The farmers conference was considered a great success by all those who attended with about 120 participating on the day. The key purpose of bringing people together was for the farmers to meet and share ideas, recognise that they are considered “the experts” in their communities, and encourage open communication and learning. Each group has a “champion” who helps with the organisation of monthly sessions, and it was wonderful to see the local mentors grasp the challenge of presenting to a large group as well as participating, integrating and sharing ideas between groups.
TTT committee members worked with groups encouraging people to share their successes, both on paper as a poster to put on the wall for everyone to see during tea and lunch breaks, as well as presentations.
At the closing of the day, the Chairman of TTT presented a summary of the discussions as a list of priorities for Tei Tei Taveuni for the future:
- More training (classes, guest speakers)
- More sharing – workshops, conferences
- Trials on farms
- Another volunteer after Geoff
- Inputs/Fertilizers – make our own, buy cheaper
- Alternative farming – i.e. vegetables
- Mucuna seed for green manure crops – assured supply
- Taro processing on Taveuni and price assistance for growers
A great day was had by all, vina’a va’a levu to the many people who helped to make it such a success. We plan for this to be a regular 6-monthly gathering of shared learning for TTT members.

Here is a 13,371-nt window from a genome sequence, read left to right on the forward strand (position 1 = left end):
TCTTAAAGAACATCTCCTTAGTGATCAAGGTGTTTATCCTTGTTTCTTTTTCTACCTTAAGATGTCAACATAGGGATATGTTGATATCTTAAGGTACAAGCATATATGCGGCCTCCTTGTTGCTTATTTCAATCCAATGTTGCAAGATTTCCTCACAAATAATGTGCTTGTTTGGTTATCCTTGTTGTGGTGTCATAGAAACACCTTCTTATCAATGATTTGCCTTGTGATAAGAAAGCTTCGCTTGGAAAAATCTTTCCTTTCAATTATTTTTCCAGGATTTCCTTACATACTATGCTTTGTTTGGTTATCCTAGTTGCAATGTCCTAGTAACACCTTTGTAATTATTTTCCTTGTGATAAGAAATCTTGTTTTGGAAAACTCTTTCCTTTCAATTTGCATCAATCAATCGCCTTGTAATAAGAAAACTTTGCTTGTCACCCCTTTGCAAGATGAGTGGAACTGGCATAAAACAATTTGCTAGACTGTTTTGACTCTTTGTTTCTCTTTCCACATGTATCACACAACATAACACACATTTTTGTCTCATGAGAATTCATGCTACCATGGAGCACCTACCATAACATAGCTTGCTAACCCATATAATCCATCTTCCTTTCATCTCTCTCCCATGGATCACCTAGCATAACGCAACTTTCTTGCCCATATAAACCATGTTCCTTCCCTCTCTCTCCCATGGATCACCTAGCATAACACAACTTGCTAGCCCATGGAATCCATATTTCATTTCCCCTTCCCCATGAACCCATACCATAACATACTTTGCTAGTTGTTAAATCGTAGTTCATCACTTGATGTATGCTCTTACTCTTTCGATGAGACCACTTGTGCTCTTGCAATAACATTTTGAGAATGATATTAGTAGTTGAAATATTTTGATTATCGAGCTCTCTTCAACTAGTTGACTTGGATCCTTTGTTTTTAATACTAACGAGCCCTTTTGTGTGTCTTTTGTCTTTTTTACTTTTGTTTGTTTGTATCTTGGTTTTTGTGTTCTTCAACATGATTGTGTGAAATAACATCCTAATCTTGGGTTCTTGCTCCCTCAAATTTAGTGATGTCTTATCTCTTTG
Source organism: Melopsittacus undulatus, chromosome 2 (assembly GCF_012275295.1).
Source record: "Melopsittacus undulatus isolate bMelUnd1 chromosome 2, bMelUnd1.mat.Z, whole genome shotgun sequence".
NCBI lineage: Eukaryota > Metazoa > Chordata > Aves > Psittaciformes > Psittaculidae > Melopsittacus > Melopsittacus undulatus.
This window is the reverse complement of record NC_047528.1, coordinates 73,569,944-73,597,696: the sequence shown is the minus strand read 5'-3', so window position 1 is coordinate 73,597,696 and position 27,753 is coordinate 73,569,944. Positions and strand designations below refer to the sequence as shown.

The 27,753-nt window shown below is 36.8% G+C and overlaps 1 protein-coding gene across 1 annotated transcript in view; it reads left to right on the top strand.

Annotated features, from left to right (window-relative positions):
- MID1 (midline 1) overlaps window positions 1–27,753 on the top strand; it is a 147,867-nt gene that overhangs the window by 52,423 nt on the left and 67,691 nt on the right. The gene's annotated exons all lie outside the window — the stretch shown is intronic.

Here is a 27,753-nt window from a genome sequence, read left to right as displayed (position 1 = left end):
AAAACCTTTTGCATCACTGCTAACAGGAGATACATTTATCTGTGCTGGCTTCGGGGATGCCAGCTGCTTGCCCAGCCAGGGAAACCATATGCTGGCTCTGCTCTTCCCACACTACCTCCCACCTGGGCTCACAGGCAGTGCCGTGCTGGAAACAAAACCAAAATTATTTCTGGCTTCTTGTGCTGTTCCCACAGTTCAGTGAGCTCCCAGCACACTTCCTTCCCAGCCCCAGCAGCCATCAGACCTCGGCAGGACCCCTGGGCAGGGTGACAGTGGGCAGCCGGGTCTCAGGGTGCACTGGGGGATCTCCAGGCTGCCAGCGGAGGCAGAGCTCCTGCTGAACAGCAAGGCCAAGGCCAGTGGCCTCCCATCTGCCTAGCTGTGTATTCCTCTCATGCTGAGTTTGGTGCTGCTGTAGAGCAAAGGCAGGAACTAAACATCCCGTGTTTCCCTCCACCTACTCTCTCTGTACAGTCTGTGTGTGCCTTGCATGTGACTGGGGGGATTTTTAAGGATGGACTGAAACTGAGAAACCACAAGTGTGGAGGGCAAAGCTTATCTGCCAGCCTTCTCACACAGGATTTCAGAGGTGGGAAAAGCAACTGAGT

Tei Tei Taveuni through Aus Aid ACIAR Soil Health Project, now have seven wood chippers on the island for farmers to use. The chippers are based at the following places:
South East - Vunivasa Est
North – Tovu Tovu
Central - Tutu
South – Eric Narayn
Waimaqera - Rt Seru
Vuna - Delai
Vuna - Latai Smith
The chippers make short work of branches up to two inches in width. The chipped leaves and chips are good material for compost heaps, or can be thrown around your dalo or yagona plants as green manure.
Tei Tei Taveuni is introducing the idea of alley cropping to increase the organic matter of our soils as green manure. More on alley cropping in the next issue. Pic shows chipper in use on Narova Group dalo trial plot.
It's Time To Plant Your Mucuna Beans
The benefits of mucuna beans are numerous but in particular they increase soil organic matter and nitrogen (N) for the following crop. Each leaf and branch that the mucuna plant grows has a small amount of N inside (3-4%) so the more growth by the plant, the more N is produced. When the plant dies and is decomposed in the soil the N inside is released and is then available for the following crop eg dalo, to take up. The beauty of this is that it is all free N – no need to buy it from the shop!
Mucuna beans planted now (December) will be ready to cut by June next year. This is good timing as the organic matter also forms a layer or mulch which then reduces weed growth (less sprays needed) and traps the soil moisture underneath (particularly useful in the dry season).